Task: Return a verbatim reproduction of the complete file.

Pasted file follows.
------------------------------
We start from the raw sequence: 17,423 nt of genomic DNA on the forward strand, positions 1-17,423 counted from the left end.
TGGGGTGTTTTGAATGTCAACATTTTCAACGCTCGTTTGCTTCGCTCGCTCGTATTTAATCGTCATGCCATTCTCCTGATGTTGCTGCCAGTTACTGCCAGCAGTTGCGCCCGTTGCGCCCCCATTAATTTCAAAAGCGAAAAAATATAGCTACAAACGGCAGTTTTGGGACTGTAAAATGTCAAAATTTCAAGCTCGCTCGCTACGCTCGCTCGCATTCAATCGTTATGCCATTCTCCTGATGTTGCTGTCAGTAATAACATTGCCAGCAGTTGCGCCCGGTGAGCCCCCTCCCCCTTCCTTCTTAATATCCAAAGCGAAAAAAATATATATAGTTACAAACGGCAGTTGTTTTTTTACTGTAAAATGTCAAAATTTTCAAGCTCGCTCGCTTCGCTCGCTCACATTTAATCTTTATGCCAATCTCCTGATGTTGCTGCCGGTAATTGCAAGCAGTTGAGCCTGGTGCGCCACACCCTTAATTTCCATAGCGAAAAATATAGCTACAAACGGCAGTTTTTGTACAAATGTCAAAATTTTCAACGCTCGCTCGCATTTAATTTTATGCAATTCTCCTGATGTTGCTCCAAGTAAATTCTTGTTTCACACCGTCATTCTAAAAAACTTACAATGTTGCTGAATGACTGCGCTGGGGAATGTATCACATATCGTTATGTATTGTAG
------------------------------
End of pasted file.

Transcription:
We start from the raw sequence: 17,423 nt of genomic DNA on the forward strand, positions 1-17,423 counted from the left end.
TGGGGTGTTTTGAATGTCAACATTTTCAACGCTCGTTTGCTTCGCTCGCTCGTATTTAATCGTCATGCCATTCTCCTGATGTTGCTGCCAGTTACTGCCAGCAGTTGCGCCCGTTGCGCCCCCATTAATTTCAAAAGCGAAAAAATATAGCTACAAACGGCAGTTTTGGGACTGTAAAATGTCAAAATTTCAAGCTCGCTCGCTACGCTCGCTCGCATTCAATCGTTATGCCATTCTCCTGATGTTGCTGTCAGTAATAACATTGCCAGCAGTTGCGCCCGGTGAGCCCCCTCCCCCTTCCTTCTTAATATCCAAAGCGAAAAAAATATATATAGTTACAAACGGCAGTTGTTTTTTTACTGTAAAATGTCAAAATTTTCAAGCTCGCTCGCTTCGCTCGCTCACATTTAATCTTTATGCCAATCTCCTGATGTTGCTGCCGGTAATTGCAAGCAGTTGAGCCTGGTGCGCCACACCCTTAATTTCCATAGCGAAAAATATAGCTACAAACGGCAGTTTTTGTACAAATGTCAAAATTTTCAACGCTCGCTCGCATTTAATTTTATGCAATTCTCCTGATGTTGCTCCAAGTAAATTCTTGTTTCACACCGTCATTCTAAAAAACTTACAATGTTGCTGAATGACTGCGCTGGGGAATGTATCACATATCGTTATGTATTGTAG